Purchased from the
The Lewis H. Beck Foundation
MAY 2 6 194?
l,KO. DALLAS MOSGROVE.
" Warriors ! — and where are warriors found,
If not on martial Dixie's ground?"
The Reminiscences of a Confederate Cavalryman.
BY GEO- DALLAS MOSGROVE.
Much of the History of General Humphrey Marshall and his "Army " and of " Morgan and his Men;" Colonel
Henry L. Giltner and his Cavalry Brigade; A History of the Fourth Kentucky Cavalry Regiment; Recollec-
tions of Generals John C. Breckinridge, Wm. Preston, " Cerro Gordo" Williams, S. B. Buckner,
Geo. B. Cosby, Geo. B. Crittenden and others ; General Longstreet in Tennessee, and General
Jubal A. Early ia the Shenandoah Valley ; Pen Portraits of Officers and Men ; Life in
Tent and Field ; Battles, Cavalry Raids, Songs, Incidents and Anecdotes ;
Characteristics of the Confederate Soldier ; Interesting Miscellany, etc.
COTTRIER-JOURNAI- JOB PRINTING Co.
I8 95 .
To the Confederate Soldier,
is Affectionately Inscribed
by the Author.
" The nien who held the heights at Gettysburg will live in history ;
yes — and the men who charged up the heights will live in history, too."
THE following pages represent the labor of years and
the affection of a lifetime.
Old soldiers, Confederate and Federal — they are all old —
are accustomed to salute the one the other, and exclaim :
" We are passing away ! " When all shall have answered the
last roll call, no sculptured marble may perpetuate the mem-
ory of their soldierly virtues, but their names shall be en-
shrined in the remembrance of their countrymen.
The stars and bars are entwined within the folds of the
star-spangled banner, and the bravest in time of war show
themselves the most orderly and generous when the doves
are nesting within the cannon's mouth.
I have written the following pages largely from memory,
and, although what I have written is authentic history, I do
not pretend to claim that this book contains a complete history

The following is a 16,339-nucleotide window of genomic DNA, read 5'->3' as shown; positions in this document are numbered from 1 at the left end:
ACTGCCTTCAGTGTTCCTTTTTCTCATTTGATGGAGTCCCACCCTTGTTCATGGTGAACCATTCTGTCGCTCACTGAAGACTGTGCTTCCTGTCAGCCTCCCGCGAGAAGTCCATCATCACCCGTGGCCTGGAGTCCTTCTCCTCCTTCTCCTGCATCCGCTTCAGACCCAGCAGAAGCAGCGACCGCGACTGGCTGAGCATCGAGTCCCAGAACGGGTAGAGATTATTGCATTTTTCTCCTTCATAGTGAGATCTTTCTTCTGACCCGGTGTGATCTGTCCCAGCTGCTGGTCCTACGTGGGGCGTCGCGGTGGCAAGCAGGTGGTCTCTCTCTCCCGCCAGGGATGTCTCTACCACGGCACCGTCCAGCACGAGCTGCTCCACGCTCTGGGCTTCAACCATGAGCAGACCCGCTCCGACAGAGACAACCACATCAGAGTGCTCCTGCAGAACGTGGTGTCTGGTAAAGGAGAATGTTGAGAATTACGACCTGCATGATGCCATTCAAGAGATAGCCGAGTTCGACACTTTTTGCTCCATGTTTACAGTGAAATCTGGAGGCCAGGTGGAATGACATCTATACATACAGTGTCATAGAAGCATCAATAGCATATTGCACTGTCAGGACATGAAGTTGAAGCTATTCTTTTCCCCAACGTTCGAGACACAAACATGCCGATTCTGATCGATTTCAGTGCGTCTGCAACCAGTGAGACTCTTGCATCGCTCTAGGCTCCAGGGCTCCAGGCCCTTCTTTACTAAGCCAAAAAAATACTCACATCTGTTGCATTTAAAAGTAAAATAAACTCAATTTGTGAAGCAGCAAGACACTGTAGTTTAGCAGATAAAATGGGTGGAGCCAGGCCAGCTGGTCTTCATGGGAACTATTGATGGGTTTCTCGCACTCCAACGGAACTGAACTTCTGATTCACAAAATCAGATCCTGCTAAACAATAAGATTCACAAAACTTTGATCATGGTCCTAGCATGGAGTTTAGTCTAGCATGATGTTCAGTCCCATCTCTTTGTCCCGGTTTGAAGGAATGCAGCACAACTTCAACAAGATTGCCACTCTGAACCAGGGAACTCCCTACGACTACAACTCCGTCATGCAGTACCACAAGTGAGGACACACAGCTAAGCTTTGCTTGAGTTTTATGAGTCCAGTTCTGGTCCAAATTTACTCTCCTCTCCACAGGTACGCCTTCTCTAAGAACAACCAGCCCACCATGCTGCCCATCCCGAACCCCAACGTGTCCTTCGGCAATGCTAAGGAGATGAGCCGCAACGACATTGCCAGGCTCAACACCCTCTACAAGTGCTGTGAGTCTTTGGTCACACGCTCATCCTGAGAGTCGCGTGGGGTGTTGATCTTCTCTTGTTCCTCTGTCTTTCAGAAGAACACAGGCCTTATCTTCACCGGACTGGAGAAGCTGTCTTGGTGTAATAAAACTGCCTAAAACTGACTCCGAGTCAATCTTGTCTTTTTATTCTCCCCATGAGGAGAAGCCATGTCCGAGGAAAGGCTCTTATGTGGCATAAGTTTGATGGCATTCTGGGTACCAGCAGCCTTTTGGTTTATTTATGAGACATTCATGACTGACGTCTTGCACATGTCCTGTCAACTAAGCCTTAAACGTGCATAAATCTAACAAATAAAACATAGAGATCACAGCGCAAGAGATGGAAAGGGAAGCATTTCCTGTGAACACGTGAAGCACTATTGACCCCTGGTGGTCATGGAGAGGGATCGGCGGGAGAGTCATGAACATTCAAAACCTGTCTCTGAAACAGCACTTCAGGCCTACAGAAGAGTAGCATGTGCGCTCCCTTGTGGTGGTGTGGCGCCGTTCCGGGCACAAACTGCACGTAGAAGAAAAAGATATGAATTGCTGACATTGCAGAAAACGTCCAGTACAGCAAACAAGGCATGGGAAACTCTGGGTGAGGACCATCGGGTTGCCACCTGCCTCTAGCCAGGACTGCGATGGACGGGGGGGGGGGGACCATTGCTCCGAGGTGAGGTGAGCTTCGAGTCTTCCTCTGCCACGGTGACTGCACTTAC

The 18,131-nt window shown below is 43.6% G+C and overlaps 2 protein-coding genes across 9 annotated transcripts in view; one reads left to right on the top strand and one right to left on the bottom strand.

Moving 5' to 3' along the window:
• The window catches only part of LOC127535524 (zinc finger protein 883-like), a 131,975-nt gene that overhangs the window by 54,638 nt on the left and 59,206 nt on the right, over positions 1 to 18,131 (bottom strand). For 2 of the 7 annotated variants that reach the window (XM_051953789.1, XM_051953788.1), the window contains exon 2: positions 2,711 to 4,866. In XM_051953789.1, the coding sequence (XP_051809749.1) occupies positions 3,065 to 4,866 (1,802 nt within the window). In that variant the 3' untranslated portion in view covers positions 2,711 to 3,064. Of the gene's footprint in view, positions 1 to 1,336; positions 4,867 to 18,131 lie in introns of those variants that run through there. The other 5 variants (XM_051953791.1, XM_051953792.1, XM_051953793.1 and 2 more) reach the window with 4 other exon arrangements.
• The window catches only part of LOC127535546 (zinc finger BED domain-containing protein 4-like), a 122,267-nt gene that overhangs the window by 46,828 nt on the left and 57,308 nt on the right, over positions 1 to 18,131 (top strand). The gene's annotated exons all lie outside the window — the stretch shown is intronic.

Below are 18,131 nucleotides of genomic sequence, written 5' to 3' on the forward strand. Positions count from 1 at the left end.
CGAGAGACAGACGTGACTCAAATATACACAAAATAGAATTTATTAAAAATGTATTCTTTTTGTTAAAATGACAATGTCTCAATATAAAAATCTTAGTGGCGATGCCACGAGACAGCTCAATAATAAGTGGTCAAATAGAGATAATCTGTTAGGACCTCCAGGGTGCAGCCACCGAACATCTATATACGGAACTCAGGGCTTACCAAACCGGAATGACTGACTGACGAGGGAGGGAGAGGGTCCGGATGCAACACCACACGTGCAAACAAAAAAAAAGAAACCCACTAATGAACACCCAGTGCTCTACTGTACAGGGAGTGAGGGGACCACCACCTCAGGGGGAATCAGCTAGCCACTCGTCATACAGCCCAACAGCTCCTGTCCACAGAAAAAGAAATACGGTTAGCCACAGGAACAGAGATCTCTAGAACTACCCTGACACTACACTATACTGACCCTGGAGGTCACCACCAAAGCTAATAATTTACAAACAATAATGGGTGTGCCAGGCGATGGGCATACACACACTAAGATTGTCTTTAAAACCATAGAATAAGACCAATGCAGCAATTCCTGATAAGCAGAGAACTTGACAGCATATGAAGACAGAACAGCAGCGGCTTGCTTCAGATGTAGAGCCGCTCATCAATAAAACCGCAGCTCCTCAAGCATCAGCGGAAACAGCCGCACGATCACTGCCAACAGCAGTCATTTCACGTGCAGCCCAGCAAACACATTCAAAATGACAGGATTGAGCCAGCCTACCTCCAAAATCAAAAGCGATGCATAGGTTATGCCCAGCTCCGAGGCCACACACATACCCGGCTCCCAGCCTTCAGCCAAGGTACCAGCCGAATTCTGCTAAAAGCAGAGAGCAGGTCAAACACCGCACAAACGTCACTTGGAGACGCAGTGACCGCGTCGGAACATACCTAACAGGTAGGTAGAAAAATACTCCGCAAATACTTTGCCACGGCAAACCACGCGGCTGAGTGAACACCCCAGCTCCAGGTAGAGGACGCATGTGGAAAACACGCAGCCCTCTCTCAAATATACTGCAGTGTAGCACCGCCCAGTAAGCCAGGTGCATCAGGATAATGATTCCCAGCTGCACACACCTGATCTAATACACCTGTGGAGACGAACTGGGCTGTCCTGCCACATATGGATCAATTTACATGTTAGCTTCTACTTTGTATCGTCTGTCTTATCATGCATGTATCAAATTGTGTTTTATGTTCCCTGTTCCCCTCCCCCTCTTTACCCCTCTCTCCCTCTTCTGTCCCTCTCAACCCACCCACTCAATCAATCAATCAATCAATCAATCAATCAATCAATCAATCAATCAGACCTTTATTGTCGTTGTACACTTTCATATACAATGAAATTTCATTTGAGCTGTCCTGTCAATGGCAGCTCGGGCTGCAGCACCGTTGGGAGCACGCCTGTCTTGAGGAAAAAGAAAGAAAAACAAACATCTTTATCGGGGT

of any company, regiment, brigade or division of the Con-
The personages with whom I came in contact were so
many, the movements of troops so numerous and complex,
that it were impossible for me to remember all of them ; and
besides, no one soldier or officer of any command ever saw
everything, or had the same experience.
Being connected with the adjutant-general's office, and
performing staff duty, I was brought in close contact with
the rank and file of regiments, brigades and divisions, and
was enabled to see much of prominent officers and to acquire
information in regard to plans of campaigns, the movements
of troops and to witness innumerable interesting incidents ;
yet I was so young, only eighteen, that I naturally failed to
observe the panorama of war as closely and intelligently as I
probably would have done had I been past the age of
Many personages and incidents, however, impressed them-
selves indelibly upon my youthful mind, and I have been
constrained to write these reminiscences that the virtues and
valorous deeds of my comrades may not be lost in oblivion.
I am conscious, however, that my pen is lamentably deficient
in artistic and descriptive ability to do justice to the Con-
I have written this book also with the hope that to the
Confederate soldier who is not yet "sleeping in the valley"
may be recalled memories of the bivouac, his marches, his
battles and the innumerable scenes and incidents peculiar
to the days when he was " a soldier in gray."
It will not be long until " the last of the Confederates "
shall have passed to the "eternal camping ground," to " rest
under the shade of the trees." Even now, but few are left
to bury the dead; therefore, to the sons and daughters of
Confederate veterans should be left something more tangible
than tradition to remind them of the gallant deeds per-
formed by their fathers who followed the stars and bars and
starry cross " away down South in Dixie."
A native of Louisville, I was living in Hunters Bottom, on
the banks of L,a Belle Riviere, near Carrollton, Ky., when I
mounted a charger and rode to Dixieland to serve her cause
" for three years, or during the war." This was early in Sep-
tember, 1862, and, looking adown the long vista of years in-
tervening between the present and the far-away past, I see
the indistinct outlines of many pictures I fain would hang on
the " walls of memory's hall." Numbers of them, however,